Well, from an IT business owner standpoint, certs are mainly used as a selling point. Of course, if you're starting from just being someone interested with learning how the many of aspects of IT works, then you're gaining more than just certs to sell yourself. Either way, having certs tend to impress most of my clients more so than me telling them the things I know. Why? I guess it's because 1: It could sound like you're just blowing steam out of my ass, and 2: Most clients won't be savvy enough to know what you're talking about.
Or the cynic would say they spend more time getting certs then doing their job
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Old 2008-03-19, 04:03   Link #13
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Quote:
Originally Posted by grey_moon View Post
Or the cynic would say they spend more time getting certs then doing their job
I hate to say it, but I may be one of those cynics. It felt (and still feels) like I was spending more time reading books to get more certs than actually having time to go around and do my job. That is... if those jobs weren't critical.

Then of course... there was the amount of money spent to take classes and the test... I just took the cheap and slow way by reading the books, then when I was confident enough, spent the money to take the test. Might be best for most people who don't have a lot of money to spend from the very beginning.
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Old 2008-03-19, 04:14   Link #14
hobbes_fan
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As I thought, I remember MCSE's in the early part of the 90's being good. It seems as though I isn't worth it now. For me I'm contemplating a career change. Unfortunately my my tertiary qualifications are irrelevant - an undergrad degree in Actuarial sudies - and my experience is limited 2 years level 1 helpdesk about 10 years ago. So in light of that I have to find a way to beef up my resume.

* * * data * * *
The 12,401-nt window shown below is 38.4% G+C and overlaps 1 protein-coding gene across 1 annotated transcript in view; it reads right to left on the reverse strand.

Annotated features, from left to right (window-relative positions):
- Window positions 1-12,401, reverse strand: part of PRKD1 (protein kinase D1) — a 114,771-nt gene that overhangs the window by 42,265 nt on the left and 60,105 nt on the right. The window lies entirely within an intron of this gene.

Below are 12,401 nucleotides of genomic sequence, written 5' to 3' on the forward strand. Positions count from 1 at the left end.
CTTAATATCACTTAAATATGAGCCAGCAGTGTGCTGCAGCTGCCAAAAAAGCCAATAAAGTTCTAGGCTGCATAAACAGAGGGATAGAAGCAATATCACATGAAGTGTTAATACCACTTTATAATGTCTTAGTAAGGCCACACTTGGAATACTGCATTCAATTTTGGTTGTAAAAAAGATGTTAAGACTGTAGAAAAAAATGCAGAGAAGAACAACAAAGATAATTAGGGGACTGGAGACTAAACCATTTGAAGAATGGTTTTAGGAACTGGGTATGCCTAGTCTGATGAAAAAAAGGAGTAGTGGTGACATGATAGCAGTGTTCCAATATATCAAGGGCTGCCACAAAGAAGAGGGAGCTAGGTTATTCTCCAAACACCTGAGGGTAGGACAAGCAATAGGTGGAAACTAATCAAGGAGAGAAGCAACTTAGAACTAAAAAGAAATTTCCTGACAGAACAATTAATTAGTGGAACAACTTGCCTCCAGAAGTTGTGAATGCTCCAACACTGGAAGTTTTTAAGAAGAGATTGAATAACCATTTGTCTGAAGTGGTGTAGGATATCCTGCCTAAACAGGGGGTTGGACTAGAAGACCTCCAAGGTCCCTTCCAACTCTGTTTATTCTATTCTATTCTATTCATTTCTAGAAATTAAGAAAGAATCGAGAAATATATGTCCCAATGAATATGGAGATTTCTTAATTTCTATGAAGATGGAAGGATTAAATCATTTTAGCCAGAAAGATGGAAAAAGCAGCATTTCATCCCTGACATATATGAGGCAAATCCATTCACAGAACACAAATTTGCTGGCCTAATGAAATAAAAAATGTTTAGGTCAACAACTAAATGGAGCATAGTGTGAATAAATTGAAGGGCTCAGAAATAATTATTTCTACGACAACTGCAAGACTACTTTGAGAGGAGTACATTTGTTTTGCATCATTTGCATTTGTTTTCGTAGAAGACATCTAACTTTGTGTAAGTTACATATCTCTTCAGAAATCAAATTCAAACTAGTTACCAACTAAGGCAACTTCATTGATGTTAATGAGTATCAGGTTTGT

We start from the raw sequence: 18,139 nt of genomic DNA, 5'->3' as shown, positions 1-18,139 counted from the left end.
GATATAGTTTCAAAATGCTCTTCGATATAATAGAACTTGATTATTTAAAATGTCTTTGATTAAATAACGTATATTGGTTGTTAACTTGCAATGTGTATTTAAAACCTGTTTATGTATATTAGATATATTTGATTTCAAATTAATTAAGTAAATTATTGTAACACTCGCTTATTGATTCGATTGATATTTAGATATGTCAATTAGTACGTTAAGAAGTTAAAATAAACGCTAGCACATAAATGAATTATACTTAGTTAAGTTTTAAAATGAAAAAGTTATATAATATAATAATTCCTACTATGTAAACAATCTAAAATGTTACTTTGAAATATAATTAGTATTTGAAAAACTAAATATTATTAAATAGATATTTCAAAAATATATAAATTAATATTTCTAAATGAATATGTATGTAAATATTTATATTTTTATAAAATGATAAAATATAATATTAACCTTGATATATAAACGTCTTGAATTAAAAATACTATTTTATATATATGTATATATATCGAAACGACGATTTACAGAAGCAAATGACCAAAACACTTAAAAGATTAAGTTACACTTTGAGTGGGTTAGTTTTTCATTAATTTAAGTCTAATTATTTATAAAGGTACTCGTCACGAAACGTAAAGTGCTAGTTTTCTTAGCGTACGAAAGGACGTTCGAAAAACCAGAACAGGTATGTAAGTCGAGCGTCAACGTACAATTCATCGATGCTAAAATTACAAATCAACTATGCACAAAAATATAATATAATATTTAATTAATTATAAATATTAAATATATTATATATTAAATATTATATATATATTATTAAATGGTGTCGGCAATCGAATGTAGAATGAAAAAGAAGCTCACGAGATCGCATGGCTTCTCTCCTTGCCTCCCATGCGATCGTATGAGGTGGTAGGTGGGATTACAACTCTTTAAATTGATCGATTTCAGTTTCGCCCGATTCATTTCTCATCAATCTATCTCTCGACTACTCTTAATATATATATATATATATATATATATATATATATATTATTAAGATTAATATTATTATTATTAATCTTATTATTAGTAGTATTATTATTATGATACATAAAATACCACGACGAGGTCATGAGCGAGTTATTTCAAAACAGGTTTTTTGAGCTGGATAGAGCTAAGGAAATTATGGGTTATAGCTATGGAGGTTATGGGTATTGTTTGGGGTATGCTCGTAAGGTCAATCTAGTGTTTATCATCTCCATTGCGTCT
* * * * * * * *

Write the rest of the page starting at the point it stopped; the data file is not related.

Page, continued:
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Old 2008-03-19, 04:16   Link #15
grey_moon
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Originally Posted by Phantom-Takaya View Post
I hate to say it, but I may be one of those cynics. It felt (and still feels) like I was spending more time reading books to get more certs than actually having time to go around and do my job. That is... if those jobs weren't critical.
Going on courses are great I can't get my bosses to send me on enough of them, but the cert needs the extra 50 to 70% more work that is never used in everyday practice.

For example when I did my CCNA (I'm not a networker) I got the ExamCram books and marathoned them all within about 2 months. I passed with 849 first go, but at the same time a friend from another company took the exam with ~ 20 of his colleagues. They were all starting off on their careers and their company was trying for the Investors in People award so sent them on a week course followed later by the exam.

Now the only one to pass was my friend who does certs the same way I do (ie we exam monkey them) the rest failed and they all had at least 1 to 2 years setting up and managing Cisco kit for companies. All the cert showed was we had better exam techniques as I met some of my friends colleagues afterwards and they are pretty clued up with the practical use and implementation of Cisco kit. Also this was after Cisco changed the cert to prevent people just getting certed without experience.